When Cars was released in 2006, expectations were understandably high. Disney/Pixar was seemingly incapable of putting out a movie that was anything less than both critically acclaimed and bona-fide box office gold. When this one hit theaters ,however, it got mixed reviews and a lot of die-hard Pixar and Disney fans alike were left wanting. Reappraising the film a few years after its debut, yes, the movie does deviate from the Pixar norm a bit - there isn't a kid front and center in the picture as seems to be their favorite strategy - but it's still a really good movie, even if it's not their best.
The movie follows an up and coming racecar named Lightning McQueen (voiced by Owen Wilson) who is on the way to a career high as he hopes to win the prestigious Piston Cup. Lightning's got a bit of an ego, however, and his pit crew decides to leave him just as he heads out to his next big race and wouldn't you know it, he gets lost along the way and winds up stuck in a small town right off of Route 66 called Radiator Springs. Adding insult to injury, Lightning winds up locked in an impound lot. When he's released, he makes the acquaintance of Doc Hudson (Paul Newman), an older car but one considerably wiser than brash young Lightning, and one with a whole lot of experience under his belt.
As Lightning tries to figure out how to get out of this Podunk town, he becomes more and more familiar with its inhabitants: a redneck tow-truck named Mater (Larry The Cable Guy), a VW Van named Fillmore (George Carlin), a Jeep named Sarge (Paul Dooley) and a cute coupe named Sally (Bonnie Hunt) in particular. After spending a bit of time there, he learns a thing or two about others and about himself, all of which leads up to an inevitable big race.
A lot of fans complained that Cars didn't have the 'heart' of films like Toy Story and that's likely because cars are harder to relate to than kids are, but even if this is Pixar-light in a lot of ways, the picture is still a good bit of fun, particularly if you're a car buff. The animation is on par with the best the studio has to offer and if nothing else the film is visually a stunner. But there is more to it than just the gloss and shine associated with Pixar's animation. The heart of the story may not be as big or as obvious as it is in some of the studio's more celebrated affairs but it is here, even if you have to look a bit harder to find it. Throughout the story there's an innate sense of sadness, a sense that director John Lasseter and company regret some of the changes that have occurred in the country over the last fifty years and that maybe a return to a simpler way of life wouldn't necessarily be a bad thing. This is essentially what Lightning McQueen is unwittingly forced to deal with as he finds himself trapped in Radiator Springs, there as a victim of his own arrogance. The character development isn't as strong or as pronounced as maybe some might want it to be, but the story still works as a nostalgic love letter to simple, small town life.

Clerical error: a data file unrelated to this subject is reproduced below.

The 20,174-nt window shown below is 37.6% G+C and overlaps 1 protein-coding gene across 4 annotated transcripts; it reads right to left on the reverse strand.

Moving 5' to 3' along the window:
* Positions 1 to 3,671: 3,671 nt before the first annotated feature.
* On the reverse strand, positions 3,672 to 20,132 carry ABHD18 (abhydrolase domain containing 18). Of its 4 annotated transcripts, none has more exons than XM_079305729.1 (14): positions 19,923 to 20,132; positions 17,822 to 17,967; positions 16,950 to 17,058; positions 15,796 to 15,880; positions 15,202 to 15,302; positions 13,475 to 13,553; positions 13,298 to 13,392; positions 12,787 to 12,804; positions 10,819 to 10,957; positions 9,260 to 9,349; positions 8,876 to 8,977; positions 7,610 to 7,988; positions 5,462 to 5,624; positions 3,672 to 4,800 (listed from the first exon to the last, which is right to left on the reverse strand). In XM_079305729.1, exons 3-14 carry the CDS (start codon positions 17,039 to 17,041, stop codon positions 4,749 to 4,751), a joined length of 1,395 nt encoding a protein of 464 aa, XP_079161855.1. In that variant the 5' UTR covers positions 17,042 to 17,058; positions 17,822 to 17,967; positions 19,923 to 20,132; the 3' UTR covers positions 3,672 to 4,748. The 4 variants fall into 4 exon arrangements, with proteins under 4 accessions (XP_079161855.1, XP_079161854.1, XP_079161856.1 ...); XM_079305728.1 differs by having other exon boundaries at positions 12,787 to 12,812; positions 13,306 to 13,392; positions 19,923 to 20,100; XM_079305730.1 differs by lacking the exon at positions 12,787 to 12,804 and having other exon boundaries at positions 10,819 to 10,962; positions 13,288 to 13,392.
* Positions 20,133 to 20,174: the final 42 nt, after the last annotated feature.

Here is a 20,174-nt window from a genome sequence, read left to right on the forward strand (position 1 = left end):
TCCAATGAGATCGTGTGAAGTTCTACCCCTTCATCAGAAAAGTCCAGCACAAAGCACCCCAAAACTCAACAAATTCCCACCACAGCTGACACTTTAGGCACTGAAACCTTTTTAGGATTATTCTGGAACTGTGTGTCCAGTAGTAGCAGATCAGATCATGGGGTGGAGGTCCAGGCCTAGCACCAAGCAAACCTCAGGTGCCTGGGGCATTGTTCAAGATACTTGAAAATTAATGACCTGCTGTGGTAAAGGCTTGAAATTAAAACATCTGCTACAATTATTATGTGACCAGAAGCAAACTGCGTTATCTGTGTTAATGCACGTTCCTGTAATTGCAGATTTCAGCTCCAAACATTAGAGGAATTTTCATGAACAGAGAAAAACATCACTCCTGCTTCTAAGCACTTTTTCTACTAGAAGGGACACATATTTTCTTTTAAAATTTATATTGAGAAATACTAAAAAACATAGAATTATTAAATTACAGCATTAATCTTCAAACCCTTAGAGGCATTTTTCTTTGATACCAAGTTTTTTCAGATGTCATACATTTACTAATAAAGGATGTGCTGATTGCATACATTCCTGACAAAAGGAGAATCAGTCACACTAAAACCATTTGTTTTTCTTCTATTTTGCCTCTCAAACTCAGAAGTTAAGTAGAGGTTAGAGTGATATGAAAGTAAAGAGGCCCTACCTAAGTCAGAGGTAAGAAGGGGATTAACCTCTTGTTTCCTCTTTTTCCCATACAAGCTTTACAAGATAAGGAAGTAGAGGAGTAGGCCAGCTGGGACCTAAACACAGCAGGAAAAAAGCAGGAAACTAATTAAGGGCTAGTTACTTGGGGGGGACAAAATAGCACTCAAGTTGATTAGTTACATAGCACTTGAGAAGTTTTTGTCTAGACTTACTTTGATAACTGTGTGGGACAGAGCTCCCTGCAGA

If that doesn't work for you and doesn't give you the soul that you want out of the film, fair enough, the film can still definitely be enjoyed as a masterpiece of modern animation. The race sequences in particular are exciting and beautiful and chaotic and incredible all at the same time, and the cars' appearance somehow seems to completely fight the voice acting. Not all of the humor is great as some jokes are just a bit too goofy to work and a few more are just too obvious to be funny, but you can't help but get sucked in by the almost photorealistic backgrounds, amusing character designs and keen attention to detail that's on display throughout the entire film.The DVD
There's no discernable difference in content or quality between the standard definition DVD and the Blu-ray disc included in this set when compared to the previous releases from Disney/Pixar.Video:
Cars arrives on Blu-ray in an AVC encoded 2.40.1 anamorphic widescreen 1080p high definition transfer that looks fantastic - perfect even. There's a remarkable amount of clarity and texture evident from start to finish here and the visuals are just absolutely gorgeous in every way. Colors pop off the screen but never seem oversaturated or artificially pumped up while black levels are strong and inky, never once breaking up or pixelating at all. The racing sequences look brilliant and dazzling while the later sequences have this nice, rustic, earthy look to them that works well. There are no problems at all with any compression artifacts or edge enhancement issues and the whole thing feels almost three dimensional at times. The cars themselves have a great, fun, cartoonish look to them which contrasts nicely against the more realistic backgrounds used throughout much of the film and the whole package is authored perfectly resulting in one of the finest high definition transfers out on the market so far in the Blu-ray format's history.
The standard definition DVD (widescreen version) included in the set looks excellent as well and it makes the most of the format, but really, there's no comparing it to the Blu-ray in terms of detail, definition and overall image quality. It's a well authored disc and a nice transfer of some great looking source material to be sure, but the Blu-ray release flat out mops the floor with it.Sound:
The English language 24-bit 6.9MBps uncompressed PCM 5.1 is just as impressive as the transfer. There's plenty of surround activity and rear channel usage throughout the feature and this is a very active mix. Dialogue is always crystal clear even when the sound effects are really punchy and the low end is rumbling full tilt. The levels are nicely balanced and there are no problems at all with any trace of hiss or distortion. The racing scenes are obviously going to be the stand out moments in the movie, with the engines revving and the tires screeching all over the track, but even the quieter moments have a lot of little details worked into them with some neat ambient noise creeping into the mix and keeping things interesting. Again, the difference in quality between this mix and what's supplied on the already impressive standard definition DVD is pretty striking, with the Blu-ray trumping the SD release in pretty much every way imaginable.